I posted this story almost two years ago when only my closest friends and family knew that I had started a blog. Today I’d like to re-post it to share it with more of my followers. Not much for photos, this time. Mainly writing. Friends and family – please be patient and bear with me.
This is a true story of when my mother-in-law and I got into a scrape while shopping out of town.
Our Lucky Day
“I’m burnt out from shopping,” I said to my mother-in-law. “Do you feel like having a cup of tea and a little snack? It’ll be at least two more hours till we get home.”
“That sounds like a good idea,” Myrtle said. “Where could we go?”
I paid for my new lawn sprinkler and asked the hardware store clerk, “Is there any place nearby that’s not fast food?”
“Ricky’s. It’s not too far at all.” She pointed vaguely towards the hardware store door. “Right over there.”
“What street is it on? Can you give me directions?”
“Are you parked in our lot?”
“Well, it’s your lucky day. You don’t have to drive anywhere. Here, I’ll show you.” She motioned for us to follow her to the door. “Just leave your car here and walk.” She pointed again from the doorway. “It’s right there. Our parking lots almost join.” I was surprised to see the restaurant. Hadn’t even realized it was there.
“Wonderful. You’re sure it’s okay to stay parked here?”
“You bought a sprinkler, didn’t you? You’re a customer. You can park here.”
“That’s great. Thanks,” I said. “Come on, Myrtle. As the lady said, ‘It’s our lucky day.’”
An hour later we strolled out of Ricky’s feeling refreshed and ready to face the long ride home.
We walked across the restaurant parking lot to the hardware store lot, empty except for my Toyota truck. “Everyone’s gone home. I didn’t realize it was so late. After 5:30 already,” I said.
In the truck, we headed for the entrance of the lot—only to find it barred by a bright yellow iron gate. I jumped out to open the gate. Oh no! I looked back at Myrtle and threw my arms in the air. “It’s LOCKED!”
I had visions of us sleeping in the parking lot till morning. I drove around the inside perimeter of the parking lot. The only space without a high concrete barrier had huge boulders placed strategically to prevent access. At one side of the lot, close to the main street, the sidewalk curb kept us in, but even that was too high for my small two-wheel-drive truck to manage.
I looked at Myrtle. Her face was pale as she chewed her lip and twisted her fingers. Oh great! I thought. She’s really upset. Hope she doesn’t have a heart attack over all this stress.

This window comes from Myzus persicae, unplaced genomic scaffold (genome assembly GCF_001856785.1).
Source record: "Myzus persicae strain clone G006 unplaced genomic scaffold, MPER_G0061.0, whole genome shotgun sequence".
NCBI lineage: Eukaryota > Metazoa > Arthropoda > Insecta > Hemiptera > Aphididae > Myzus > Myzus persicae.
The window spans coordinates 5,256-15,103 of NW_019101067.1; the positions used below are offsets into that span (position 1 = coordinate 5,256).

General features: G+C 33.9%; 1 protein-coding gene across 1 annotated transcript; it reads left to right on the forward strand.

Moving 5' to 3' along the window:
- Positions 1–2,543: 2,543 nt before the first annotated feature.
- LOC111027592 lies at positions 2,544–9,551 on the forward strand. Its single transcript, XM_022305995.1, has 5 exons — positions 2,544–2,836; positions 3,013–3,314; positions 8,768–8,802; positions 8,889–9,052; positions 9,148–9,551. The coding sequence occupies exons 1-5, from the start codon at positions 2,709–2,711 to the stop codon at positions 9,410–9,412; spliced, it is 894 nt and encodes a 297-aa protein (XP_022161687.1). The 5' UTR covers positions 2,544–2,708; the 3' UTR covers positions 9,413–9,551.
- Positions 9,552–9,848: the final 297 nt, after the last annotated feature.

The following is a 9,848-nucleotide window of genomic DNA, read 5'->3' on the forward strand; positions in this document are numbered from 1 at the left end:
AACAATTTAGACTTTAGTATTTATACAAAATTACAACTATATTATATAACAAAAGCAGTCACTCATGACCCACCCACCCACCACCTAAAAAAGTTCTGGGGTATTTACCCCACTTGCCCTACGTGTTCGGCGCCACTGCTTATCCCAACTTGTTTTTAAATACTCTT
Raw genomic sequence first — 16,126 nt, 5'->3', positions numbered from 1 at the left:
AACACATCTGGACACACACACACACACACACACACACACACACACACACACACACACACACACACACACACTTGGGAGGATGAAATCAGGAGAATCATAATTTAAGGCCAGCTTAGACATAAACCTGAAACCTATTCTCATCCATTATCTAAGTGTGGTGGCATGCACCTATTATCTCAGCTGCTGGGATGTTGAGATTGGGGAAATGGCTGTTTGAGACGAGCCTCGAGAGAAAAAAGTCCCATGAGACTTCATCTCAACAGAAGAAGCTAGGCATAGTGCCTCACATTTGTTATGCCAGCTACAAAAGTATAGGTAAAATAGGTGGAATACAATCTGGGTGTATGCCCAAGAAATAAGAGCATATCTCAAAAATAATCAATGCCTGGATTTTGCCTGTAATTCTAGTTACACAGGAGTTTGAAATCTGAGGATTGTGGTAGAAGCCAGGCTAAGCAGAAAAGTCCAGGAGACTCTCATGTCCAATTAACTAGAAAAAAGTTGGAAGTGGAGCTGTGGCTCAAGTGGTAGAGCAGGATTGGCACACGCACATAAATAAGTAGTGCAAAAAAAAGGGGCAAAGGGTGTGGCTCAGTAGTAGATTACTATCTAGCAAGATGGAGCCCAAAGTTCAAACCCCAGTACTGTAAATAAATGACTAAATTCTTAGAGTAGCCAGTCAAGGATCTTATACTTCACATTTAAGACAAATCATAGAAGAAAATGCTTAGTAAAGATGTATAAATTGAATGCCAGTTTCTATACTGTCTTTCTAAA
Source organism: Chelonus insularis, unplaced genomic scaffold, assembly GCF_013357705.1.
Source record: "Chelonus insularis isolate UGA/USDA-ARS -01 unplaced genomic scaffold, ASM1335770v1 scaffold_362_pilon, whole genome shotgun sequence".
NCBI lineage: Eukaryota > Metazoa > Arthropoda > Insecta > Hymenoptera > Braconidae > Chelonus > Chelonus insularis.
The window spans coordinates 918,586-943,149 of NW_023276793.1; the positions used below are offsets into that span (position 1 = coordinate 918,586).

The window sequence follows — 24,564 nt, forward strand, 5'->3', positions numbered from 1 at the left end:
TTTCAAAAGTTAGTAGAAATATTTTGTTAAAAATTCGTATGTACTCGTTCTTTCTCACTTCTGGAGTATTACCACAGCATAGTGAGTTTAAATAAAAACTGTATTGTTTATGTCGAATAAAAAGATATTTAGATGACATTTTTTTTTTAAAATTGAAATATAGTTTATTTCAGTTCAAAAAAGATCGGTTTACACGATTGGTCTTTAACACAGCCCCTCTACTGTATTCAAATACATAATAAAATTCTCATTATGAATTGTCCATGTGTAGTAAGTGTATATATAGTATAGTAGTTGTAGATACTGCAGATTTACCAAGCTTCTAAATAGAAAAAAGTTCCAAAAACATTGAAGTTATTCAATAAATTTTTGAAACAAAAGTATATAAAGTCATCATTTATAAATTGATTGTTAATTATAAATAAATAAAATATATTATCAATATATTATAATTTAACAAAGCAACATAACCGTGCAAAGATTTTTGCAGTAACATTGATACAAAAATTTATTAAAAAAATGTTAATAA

“Don’t worry, Myrtle. I’ll get us out of here.” I just wished I had a clue how to do that. I drove around to the back of the hardware store. Piles of lumber. A little light came on in my head. “It’s our lucky day,” I said.
I got out, chose two wide boards, and put them in the back of the truck.
“Won’t we get in trouble?” Myrtle asked. “We can’t just take those boards.”
“I’d say that, stuck in here, we’re already in trouble. But they locked us in, so they can help us get out.”
I drove to the side of the lot nearest the street, parked, and took out the boards and laid them over the curb to make twin ramps. I inched the truck toward them, getting out one more time to adjust their placement.
“Fasten your seatbelt, Myrt.”
The front tires went up the ramps and the back tires followed. I heard a horrible cracking sound behind us, and sucked in my breath through my teeth. Oh, no! Please don’t let me get stuck now. I gunned the engine and zoomed up onto the boulevard. Weaving between two young ornamental plum trees, I crossed the sidewalk and clunked down from the curb on the street side. We were free.
But what about my back tires? Were they flat, maybe with huge splinters of wood sticking through them? I slapped on the hazard lights and pulled over to do a tire inspection.
Back in the car again, I smiled at Myrtle. “We’re okay.”
She patted my thigh joyfully, in a “you did good” motion and said, “It’s our lucky day.”